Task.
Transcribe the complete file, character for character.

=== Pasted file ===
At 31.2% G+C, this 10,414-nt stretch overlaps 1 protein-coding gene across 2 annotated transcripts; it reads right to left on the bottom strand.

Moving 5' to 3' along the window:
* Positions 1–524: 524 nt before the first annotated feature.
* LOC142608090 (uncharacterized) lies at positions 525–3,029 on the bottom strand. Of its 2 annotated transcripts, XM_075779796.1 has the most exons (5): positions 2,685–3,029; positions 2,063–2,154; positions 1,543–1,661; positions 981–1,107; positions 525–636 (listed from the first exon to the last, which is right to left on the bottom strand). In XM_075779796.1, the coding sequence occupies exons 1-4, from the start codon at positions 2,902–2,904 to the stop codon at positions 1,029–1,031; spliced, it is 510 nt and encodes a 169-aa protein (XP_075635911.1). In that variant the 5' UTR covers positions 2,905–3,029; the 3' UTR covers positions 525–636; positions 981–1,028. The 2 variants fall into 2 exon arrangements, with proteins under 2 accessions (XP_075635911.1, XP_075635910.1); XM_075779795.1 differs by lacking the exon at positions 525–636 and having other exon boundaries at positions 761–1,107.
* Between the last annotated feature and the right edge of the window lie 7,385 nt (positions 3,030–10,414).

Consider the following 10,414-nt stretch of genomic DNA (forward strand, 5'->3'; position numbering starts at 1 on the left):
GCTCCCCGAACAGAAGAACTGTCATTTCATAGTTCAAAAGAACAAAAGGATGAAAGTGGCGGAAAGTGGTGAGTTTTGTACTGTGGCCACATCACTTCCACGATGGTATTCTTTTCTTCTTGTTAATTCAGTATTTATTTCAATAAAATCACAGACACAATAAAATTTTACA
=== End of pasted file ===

At 31.2% G+C, this 10,414-nt stretch overlaps 1 protein-coding gene across 2 annotated transcripts; it reads right to left on the bottom strand.

Moving 5' to 3' along the window:
* Positions 1–524: 524 nt before the first annotated feature.
* LOC142608090 (uncharacterized) lies at positions 525–3,029 on the bottom strand. Of its 2 annotated transcripts, XM_075779796.1 has the most exons (5): positions 2,685–3,029; positions 2,063–2,154; positions 1,543–1,661; positions 981–1,107; positions 525–636 (listed from the first exon to the last, which is right to left on the bottom strand). In XM_075779796.1, the coding sequence occupies exons 1-4, from the start codon at positions 2,902–2,904 to the stop codon at positions 1,029–1,031; spliced, it is 510 nt and encodes a 169-aa protein (XP_075635911.1). In that variant the 5' UTR covers positions 2,905–3,029; the 3' UTR covers positions 525–636; positions 981–1,028. The 2 variants fall into 2 exon arrangements, with proteins under 2 accessions (XP_075635911.1, XP_075635910.1); XM_075779795.1 differs by lacking the exon at positions 525–636 and having other exon boundaries at positions 761–1,107.
* Between the last annotated feature and the right edge of the window lie 7,385 nt (positions 3,030–10,414).

Consider the following 10,414-nt stretch of genomic DNA (forward strand, 5'->3'; position numbering starts at 1 on the left):
GCTCCCCGAACAGAAGAACTGTCATTTCATAGTTCAAAAGAACAAAAGGATGAAAGTGGCGGAAAGTGGTGAGTTTTGTACTGTGGCCACATCACTTCCACGATGGTATTCTTTTCTTCTTGTTAATTCAGTATTTATTTCAATAAAATCACAGACACAATAAAATTTTACA